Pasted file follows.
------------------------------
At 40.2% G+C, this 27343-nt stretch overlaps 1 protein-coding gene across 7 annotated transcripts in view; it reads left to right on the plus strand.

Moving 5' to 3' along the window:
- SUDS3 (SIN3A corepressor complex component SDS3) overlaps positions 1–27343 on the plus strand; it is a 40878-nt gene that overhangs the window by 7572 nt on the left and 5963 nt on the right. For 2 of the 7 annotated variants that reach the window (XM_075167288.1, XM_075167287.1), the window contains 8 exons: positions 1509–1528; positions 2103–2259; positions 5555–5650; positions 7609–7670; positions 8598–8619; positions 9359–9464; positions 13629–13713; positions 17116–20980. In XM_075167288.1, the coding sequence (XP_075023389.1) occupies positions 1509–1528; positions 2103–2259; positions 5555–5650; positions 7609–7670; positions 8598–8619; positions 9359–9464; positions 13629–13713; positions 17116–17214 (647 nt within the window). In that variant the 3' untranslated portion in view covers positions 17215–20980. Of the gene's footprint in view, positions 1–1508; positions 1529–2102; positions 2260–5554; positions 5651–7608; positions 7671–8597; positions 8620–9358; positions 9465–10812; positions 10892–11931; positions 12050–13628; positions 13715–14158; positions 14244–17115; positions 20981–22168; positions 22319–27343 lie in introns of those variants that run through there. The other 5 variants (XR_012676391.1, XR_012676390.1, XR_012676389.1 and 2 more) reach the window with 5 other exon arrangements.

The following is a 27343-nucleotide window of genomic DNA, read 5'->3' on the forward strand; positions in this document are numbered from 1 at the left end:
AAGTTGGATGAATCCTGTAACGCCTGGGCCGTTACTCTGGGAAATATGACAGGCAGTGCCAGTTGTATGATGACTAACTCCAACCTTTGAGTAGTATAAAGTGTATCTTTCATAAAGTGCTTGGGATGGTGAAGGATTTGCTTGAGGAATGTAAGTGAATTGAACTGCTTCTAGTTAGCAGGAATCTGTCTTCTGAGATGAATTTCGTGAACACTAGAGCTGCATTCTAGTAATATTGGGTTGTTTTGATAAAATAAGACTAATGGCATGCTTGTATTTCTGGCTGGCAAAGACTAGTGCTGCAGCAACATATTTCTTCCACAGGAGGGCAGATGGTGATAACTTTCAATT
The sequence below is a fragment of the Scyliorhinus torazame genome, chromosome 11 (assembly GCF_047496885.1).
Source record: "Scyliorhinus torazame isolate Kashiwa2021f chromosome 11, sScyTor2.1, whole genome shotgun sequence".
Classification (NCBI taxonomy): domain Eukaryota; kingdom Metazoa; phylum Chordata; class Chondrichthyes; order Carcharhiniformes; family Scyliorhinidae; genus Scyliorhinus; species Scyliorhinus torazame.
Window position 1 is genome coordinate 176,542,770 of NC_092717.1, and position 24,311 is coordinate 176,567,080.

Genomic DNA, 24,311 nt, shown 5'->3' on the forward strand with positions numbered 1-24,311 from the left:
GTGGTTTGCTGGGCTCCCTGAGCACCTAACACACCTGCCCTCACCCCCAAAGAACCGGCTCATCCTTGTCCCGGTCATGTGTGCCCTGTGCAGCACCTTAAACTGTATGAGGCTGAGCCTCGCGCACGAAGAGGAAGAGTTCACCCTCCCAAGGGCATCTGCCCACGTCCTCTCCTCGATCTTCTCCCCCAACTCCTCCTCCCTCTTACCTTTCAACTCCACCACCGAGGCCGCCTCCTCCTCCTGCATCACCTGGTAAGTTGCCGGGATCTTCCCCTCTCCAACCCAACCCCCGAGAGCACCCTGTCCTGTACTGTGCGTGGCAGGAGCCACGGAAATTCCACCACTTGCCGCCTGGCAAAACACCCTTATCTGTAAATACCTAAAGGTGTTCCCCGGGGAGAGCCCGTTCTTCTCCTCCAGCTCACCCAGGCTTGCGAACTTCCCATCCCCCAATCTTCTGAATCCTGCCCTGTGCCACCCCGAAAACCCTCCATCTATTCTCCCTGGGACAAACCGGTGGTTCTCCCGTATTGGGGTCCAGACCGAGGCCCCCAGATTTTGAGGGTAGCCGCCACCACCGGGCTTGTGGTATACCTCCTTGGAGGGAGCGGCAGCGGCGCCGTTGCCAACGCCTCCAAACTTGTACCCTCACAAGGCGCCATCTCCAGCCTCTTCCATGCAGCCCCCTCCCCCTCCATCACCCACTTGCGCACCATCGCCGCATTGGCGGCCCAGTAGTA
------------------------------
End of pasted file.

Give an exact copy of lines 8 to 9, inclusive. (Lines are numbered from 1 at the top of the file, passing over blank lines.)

Classification (NCBI taxonomy): domain Eukaryota; kingdom Metazoa; phylum Chordata; class Chondrichthyes; order Carcharhiniformes; family Scyliorhinidae; genus Scyliorhinus; species Scyliorhinus torazame.
Window position 1 is genome coordinate 176,542,770 of NC_092717.1, and position 24,311 is coordinate 176,567,080.